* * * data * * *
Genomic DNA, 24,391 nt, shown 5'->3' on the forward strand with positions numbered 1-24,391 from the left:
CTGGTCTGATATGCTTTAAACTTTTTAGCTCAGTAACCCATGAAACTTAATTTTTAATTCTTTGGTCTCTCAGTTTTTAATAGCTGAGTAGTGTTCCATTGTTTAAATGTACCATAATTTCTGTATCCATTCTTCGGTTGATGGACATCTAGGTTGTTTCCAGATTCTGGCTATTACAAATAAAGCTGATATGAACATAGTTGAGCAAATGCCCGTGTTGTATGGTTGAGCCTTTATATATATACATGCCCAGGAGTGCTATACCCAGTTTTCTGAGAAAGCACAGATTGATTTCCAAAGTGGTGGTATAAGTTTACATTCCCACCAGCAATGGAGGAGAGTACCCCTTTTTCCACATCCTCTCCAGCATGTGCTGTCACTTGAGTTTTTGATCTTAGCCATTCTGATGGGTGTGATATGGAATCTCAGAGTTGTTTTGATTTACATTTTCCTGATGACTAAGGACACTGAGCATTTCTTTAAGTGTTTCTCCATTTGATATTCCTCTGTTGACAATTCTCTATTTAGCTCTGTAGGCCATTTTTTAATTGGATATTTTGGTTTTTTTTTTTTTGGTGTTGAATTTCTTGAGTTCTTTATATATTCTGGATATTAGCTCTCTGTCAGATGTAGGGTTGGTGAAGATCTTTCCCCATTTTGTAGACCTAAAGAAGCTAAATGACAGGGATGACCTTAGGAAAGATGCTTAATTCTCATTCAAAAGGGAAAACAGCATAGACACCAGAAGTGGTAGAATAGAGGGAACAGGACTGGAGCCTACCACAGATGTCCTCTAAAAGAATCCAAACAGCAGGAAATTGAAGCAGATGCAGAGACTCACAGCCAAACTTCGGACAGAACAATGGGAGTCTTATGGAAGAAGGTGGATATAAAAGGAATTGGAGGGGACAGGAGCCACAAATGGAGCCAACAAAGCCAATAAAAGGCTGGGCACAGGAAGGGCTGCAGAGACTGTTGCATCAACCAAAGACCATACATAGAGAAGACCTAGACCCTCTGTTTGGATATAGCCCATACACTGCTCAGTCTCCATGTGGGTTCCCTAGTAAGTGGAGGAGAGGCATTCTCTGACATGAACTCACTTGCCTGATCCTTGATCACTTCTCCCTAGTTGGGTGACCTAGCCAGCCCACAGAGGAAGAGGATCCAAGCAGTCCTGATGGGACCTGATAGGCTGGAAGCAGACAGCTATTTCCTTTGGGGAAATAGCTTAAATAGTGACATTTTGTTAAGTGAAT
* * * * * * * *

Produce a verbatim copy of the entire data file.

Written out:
Genomic DNA, 24,391 nt, shown 5'->3' on the forward strand with positions numbered 1-24,391 from the left:
CTGGTCTGATATGCTTTAAACTTTTTAGCTCAGTAACCCATGAAACTTAATTTTTAATTCTTTGGTCTCTCAGTTTTTAATAGCTGAGTAGTGTTCCATTGTTTAAATGTACCATAATTTCTGTATCCATTCTTCGGTTGATGGACATCTAGGTTGTTTCCAGATTCTGGCTATTACAAATAAAGCTGATATGAACATAGTTGAGCAAATGCCCGTGTTGTATGGTTGAGCCTTTATATATATACATGCCCAGGAGTGCTATACCCAGTTTTCTGAGAAAGCACAGATTGATTTCCAAAGTGGTGGTATAAGTTTACATTCCCACCAGCAATGGAGGAGAGTACCCCTTTTTCCACATCCTCTCCAGCATGTGCTGTCACTTGAGTTTTTGATCTTAGCCATTCTGATGGGTGTGATATGGAATCTCAGAGTTGTTTTGATTTACATTTTCCTGATGACTAAGGACACTGAGCATTTCTTTAAGTGTTTCTCCATTTGATATTCCTCTGTTGACAATTCTCTATTTAGCTCTGTAGGCCATTTTTTAATTGGATATTTTGGTTTTTTTTTTTTTGGTGTTGAATTTCTTGAGTTCTTTATATATTCTGGATATTAGCTCTCTGTCAGATGTAGGGTTGGTGAAGATCTTTCCCCATTTTGTAGACCTAAAGAAGCTAAATGACAGGGATGACCTTAGGAAAGATGCTTAATTCTCATTCAAAAGGGAAAACAGCATAGACACCAGAAGTGGTAGAATAGAGGGAACAGGACTGGAGCCTACCACAGATGTCCTCTAAAAGAATCCAAACAGCAGGAAATTGAAGCAGATGCAGAGACTCACAGCCAAACTTCGGACAGAACAATGGGAGTCTTATGGAAGAAGGTGGATATAAAAGGAATTGGAGGGGACAGGAGCCACAAATGGAGCCAACAAAGCCAATAAAAGGCTGGGCACAGGAAGGGCTGCAGAGACTGTTGCATCAACCAAAGACCATACATAGAGAAGACCTAGACCCTCTGTTTGGATATAGCCCATACACTGCTCAGTCTCCATGTGGGTTCCCTAGTAAGTGGAGGAGAGGCATTCTCTGACATGAACTCACTTGCCTGATCCTTGATCACTTCTCCCTAGTTGGGTGACCTAGCCAGCCCACAGAGGAAGAGGATCCAAGCAGTCCTGATGGGACCTGATAGGCTGGAAGCAGACAGCTATTTCCTTTGGGGAAATAGCTTAAATAGTGACATTTTGTTAAGTGAAT